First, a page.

Ontario Supports Indigenous Businesses During COVID-19Published on July 23, 2020
Ontario Together Fund Investment will Help Deliver Online Tools and Supports to Entrepreneurs and Business Owners
TORONTO — The Ontario government is providing the Canadian Council for Aboriginal Business (CCAB) with $110,000 from the Ontario Together Fund to deliver online tools and resources that will support Indigenous businesses as the province implements its made-in-Ontario plan for renewal, growth, and economic recovery.
"We are actively working with businesses to understand the unique challenges they face due to COVID-19," said Vic Fedeli, Minister of Economic Development, Job Creation and Trade. "By partnering with the Canadian Council for Aboriginal Businesses, we are providing Indigenous businesses access to valuable information, training and programming that will help them recover safely and quickly."
CCAB is a not-for-profit organization that works to strengthen and enhance a prosperous Indigenous economy across Ontario and supports almost 500 Indigenous and non-Indigenous business members province-wide. The funding provided through the Ontario Together Fund will help the CCAB:
- Produce a data-driven report to assess the effects of COVID-19 within the Indigenous business community.
- Assist Indigenous businesses navigate various COVID-19 programs, services and procurement opportunities available through webinars and web-based assistance.
- Enhance CCAB's online resource platform, Tools and Financing for Aboriginal Businesses, that provides practical guides, training, networks, and a forum to connect and share best practices.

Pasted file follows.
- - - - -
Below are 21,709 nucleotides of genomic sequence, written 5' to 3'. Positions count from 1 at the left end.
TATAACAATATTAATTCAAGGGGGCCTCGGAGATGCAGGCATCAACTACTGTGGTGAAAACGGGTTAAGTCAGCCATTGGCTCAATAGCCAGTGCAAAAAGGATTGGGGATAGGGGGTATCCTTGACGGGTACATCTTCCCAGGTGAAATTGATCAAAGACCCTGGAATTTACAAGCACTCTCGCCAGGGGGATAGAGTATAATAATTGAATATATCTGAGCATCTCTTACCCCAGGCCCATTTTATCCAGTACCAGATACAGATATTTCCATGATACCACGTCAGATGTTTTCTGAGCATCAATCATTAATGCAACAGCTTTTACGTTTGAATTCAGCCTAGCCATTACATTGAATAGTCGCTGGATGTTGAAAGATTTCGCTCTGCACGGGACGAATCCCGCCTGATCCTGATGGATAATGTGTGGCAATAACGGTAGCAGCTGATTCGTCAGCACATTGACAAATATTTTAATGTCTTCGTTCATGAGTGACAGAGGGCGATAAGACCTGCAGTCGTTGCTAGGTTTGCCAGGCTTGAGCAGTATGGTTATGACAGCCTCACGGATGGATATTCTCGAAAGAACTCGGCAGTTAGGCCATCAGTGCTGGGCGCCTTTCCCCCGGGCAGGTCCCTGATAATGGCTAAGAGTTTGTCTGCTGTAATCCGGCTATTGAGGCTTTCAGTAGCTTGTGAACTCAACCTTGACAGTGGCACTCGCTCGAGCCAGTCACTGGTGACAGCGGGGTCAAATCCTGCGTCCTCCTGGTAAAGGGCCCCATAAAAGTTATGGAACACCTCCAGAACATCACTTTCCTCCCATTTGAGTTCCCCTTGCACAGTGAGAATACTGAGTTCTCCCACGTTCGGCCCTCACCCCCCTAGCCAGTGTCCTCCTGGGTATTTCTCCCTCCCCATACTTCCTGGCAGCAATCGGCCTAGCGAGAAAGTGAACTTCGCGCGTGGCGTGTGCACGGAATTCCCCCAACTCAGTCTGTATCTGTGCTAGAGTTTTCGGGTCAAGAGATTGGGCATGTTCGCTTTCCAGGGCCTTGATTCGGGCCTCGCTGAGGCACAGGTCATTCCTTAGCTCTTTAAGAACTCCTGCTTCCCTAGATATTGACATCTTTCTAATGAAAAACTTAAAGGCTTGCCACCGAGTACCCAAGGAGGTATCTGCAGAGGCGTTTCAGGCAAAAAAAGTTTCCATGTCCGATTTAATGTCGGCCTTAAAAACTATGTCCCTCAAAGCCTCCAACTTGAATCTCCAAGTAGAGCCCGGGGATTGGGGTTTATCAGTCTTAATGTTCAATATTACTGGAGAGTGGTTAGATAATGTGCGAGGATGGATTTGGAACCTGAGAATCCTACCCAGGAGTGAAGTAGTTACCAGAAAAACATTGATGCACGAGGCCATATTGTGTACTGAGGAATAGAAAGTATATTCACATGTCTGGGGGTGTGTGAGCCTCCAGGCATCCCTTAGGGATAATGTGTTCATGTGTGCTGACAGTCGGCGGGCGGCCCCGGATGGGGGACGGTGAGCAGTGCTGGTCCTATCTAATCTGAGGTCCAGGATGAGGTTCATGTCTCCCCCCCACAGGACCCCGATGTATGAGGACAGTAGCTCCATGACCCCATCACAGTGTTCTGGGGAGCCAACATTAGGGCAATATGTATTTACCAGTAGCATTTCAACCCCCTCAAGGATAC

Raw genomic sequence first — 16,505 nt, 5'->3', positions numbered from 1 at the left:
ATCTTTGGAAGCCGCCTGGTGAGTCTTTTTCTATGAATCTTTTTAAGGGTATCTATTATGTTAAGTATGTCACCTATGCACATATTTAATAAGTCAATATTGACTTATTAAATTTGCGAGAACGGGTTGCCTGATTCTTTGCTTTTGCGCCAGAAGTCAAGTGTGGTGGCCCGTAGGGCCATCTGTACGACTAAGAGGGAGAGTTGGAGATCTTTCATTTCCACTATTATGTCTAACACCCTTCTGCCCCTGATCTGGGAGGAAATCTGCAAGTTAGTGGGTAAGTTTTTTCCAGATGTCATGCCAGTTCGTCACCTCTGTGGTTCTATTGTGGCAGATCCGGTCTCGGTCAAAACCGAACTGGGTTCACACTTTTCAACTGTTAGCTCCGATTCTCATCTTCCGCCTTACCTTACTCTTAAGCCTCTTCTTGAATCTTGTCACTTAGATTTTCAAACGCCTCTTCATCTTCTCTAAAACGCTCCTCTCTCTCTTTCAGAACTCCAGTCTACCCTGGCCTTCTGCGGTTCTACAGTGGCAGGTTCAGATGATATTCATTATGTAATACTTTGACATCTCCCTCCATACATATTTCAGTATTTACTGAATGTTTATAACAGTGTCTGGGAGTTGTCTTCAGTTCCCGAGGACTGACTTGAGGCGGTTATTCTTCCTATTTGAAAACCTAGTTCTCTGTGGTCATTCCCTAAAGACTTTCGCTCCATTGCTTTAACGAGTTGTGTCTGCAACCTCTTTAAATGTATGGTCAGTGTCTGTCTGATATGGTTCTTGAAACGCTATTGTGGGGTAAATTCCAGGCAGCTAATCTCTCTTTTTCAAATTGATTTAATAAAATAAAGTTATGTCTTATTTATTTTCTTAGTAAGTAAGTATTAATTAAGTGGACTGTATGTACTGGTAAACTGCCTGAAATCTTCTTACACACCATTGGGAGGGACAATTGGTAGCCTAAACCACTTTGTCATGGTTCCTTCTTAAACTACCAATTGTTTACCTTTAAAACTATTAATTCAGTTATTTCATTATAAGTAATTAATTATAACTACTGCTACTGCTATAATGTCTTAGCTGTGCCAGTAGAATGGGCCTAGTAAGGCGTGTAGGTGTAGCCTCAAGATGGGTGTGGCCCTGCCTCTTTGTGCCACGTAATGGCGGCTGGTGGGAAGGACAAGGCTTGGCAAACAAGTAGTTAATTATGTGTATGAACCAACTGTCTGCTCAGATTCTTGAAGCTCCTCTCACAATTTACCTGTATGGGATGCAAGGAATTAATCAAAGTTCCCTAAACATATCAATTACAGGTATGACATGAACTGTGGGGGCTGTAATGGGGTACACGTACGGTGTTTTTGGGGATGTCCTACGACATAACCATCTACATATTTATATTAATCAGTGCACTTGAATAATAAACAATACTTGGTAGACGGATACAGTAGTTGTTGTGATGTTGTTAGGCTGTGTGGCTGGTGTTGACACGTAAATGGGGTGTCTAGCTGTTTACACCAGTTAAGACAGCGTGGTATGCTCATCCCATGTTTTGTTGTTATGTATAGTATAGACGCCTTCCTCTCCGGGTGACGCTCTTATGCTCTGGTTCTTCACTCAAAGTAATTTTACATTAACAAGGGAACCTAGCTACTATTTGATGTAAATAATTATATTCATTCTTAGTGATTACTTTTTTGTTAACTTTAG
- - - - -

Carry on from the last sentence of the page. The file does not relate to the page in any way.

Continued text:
"Our government acknowledges the unique challenges and obstacles Indigenous businesses face and we are working together to ensure Indigenous businesses and entrepreneurs are supported during this difficult time," said Greg Rickford, Minister of Indigenous Affairs. "Building on our longstanding partnership with the Canadian Council for Aboriginal Business, we are proud to provide this critical funding to ensure the Indigenous business community has access to the support they need to recover and grow."
The impact of COVID-19 on businesses varies in sectors and communities across the province. Through gathering accurate information to assess the effects of COVID-19 within the Indigenous business community, tailored online tools will help these businesses adapt during the safe and gradual reopening of the province.
"We are thrilled that the Ontario government has selected Canadian Council for Aboriginal Business for this crucial funding," said Tabatha Bull, President and CEO, Canadian Council for Aboriginal Business. "The Ontario Together Fund will enable us to continue to provide relevant resources to Indigenous businesses to help them navigate these rapidly changing times as well as provide valuable insights to businesses and governments on the unique impacts of COVID-19 on the Indigenous economy and how we move forward."
- The government launched the $50 million Ontario Together Fund to support proposals submitted through the Ontario Together web portal to help businesses retool their operations to produce PPE and develop technology-driven solutions and services for businesses to reopen safely.
- In June, the province announced $10 million in capital support, available through Aboriginal Financial Institutions, to provide Indigenous businesses access to loans of up to $50,000.
- The province announced a $150 million investment to help deliver improved broadband and cellular access to communities across the province where there is a need for better service. Telecommunications service providers, Indigenous communities, municipalities, and not-for-profits are invited to submit their applications for the Improving Connectivity for Ontario program.
- Learn more about Stage 3 of reopening Ontario
- See how your organization can help fight COVID-19
- Information and advice to help your business navigate the economy during COVID-19
- Visit Ontario’s website to learn more about how the province continues to protect Ontarians from COVID-19